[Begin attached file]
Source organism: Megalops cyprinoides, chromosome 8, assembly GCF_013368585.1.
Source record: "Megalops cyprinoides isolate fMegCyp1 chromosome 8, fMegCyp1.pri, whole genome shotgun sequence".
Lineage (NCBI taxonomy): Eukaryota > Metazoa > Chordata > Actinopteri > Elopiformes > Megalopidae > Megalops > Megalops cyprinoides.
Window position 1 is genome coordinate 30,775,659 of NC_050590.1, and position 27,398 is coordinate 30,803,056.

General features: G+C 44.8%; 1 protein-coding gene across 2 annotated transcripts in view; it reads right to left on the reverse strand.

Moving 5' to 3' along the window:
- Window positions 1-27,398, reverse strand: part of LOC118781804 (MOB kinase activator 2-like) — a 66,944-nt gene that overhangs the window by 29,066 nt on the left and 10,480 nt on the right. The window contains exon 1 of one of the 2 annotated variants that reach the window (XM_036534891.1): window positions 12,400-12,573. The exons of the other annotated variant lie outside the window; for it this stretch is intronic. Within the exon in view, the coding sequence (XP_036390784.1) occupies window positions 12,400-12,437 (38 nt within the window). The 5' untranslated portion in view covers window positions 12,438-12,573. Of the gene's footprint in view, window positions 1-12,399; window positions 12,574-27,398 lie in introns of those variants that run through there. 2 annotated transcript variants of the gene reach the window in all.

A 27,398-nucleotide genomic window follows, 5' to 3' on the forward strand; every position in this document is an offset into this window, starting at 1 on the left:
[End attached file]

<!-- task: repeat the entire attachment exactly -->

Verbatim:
Source organism: Megalops cyprinoides, chromosome 8, assembly GCF_013368585.1.
Source record: "Megalops cyprinoides isolate fMegCyp1 chromosome 8, fMegCyp1.pri, whole genome shotgun sequence".
Lineage (NCBI taxonomy): Eukaryota > Metazoa > Chordata > Actinopteri > Elopiformes > Megalopidae > Megalops > Megalops cyprinoides.
Window position 1 is genome coordinate 30,775,659 of NC_050590.1, and position 27,398 is coordinate 30,803,056.

General features: G+C 44.8%; 1 protein-coding gene across 2 annotated transcripts in view; it reads right to left on the reverse strand.

Moving 5' to 3' along the window:
- Window positions 1-27,398, reverse strand: part of LOC118781804 (MOB kinase activator 2-like) — a 66,944-nt gene that overhangs the window by 29,066 nt on the left and 10,480 nt on the right. The window contains exon 1 of one of the 2 annotated variants that reach the window (XM_036534891.1): window positions 12,400-12,573. The exons of the other annotated variant lie outside the window; for it this stretch is intronic. Within the exon in view, the coding sequence (XP_036390784.1) occupies window positions 12,400-12,437 (38 nt within the window). The 5' untranslated portion in view covers window positions 12,438-12,573. Of the gene's footprint in view, window positions 1-12,399; window positions 12,574-27,398 lie in introns of those variants that run through there. 2 annotated transcript variants of the gene reach the window in all.

A 27,398-nucleotide genomic window follows, 5' to 3' on the forward strand; every position in this document is an offset into this window, starting at 1 on the left: